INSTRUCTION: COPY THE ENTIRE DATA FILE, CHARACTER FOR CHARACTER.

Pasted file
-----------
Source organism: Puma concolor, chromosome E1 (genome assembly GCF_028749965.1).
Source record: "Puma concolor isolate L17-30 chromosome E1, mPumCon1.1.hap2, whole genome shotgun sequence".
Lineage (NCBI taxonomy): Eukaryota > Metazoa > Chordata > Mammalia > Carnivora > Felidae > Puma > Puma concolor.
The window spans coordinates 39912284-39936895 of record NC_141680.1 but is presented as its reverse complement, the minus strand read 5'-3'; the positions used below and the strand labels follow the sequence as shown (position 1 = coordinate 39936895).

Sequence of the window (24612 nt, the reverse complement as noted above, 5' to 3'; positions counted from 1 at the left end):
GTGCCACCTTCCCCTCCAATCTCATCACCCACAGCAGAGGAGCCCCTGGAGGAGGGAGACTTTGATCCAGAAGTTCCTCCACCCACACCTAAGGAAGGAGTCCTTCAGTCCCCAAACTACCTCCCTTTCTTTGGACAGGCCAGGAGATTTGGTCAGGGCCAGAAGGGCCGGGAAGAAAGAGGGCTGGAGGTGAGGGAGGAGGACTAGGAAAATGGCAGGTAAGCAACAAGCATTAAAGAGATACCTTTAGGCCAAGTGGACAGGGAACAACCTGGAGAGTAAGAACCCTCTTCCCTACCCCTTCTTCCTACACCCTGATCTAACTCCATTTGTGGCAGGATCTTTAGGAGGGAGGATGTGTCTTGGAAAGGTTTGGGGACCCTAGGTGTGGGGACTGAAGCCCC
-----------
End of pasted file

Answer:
Source organism: Puma concolor, chromosome E1 (genome assembly GCF_028749965.1).
Source record: "Puma concolor isolate L17-30 chromosome E1, mPumCon1.1.hap2, whole genome shotgun sequence".
Lineage (NCBI taxonomy): Eukaryota > Metazoa > Chordata > Mammalia > Carnivora > Felidae > Puma > Puma concolor.
The window spans coordinates 39912284-39936895 of record NC_141680.1 but is presented as its reverse complement, the minus strand read 5'-3'; the positions used below and the strand labels follow the sequence as shown (position 1 = coordinate 39936895).

Sequence of the window (24612 nt, the reverse complement as noted above, 5' to 3'; positions counted from 1 at the left end):
GTGCCACCTTCCCCTCCAATCTCATCACCCACAGCAGAGGAGCCCCTGGAGGAGGGAGACTTTGATCCAGAAGTTCCTCCACCCACACCTAAGGAAGGAGTCCTTCAGTCCCCAAACTACCTCCCTTTCTTTGGACAGGCCAGGAGATTTGGTCAGGGCCAGAAGGGCCGGGAAGAAAGAGGGCTGGAGGTGAGGGAGGAGGACTAGGAAAATGGCAGGTAAGCAACAAGCATTAAAGAGATACCTTTAGGCCAAGTGGACAGGGAACAACCTGGAGAGTAAGAACCCTCTTCCCTACCCCTTCTTCCTACACCCTGATCTAACTCCATTTGTGGCAGGATCTTTAGGAGGGAGGATGTGTCTTGGAAAGGTTTGGGGACCCTAGGTGTGGGGACTGAAGCCCC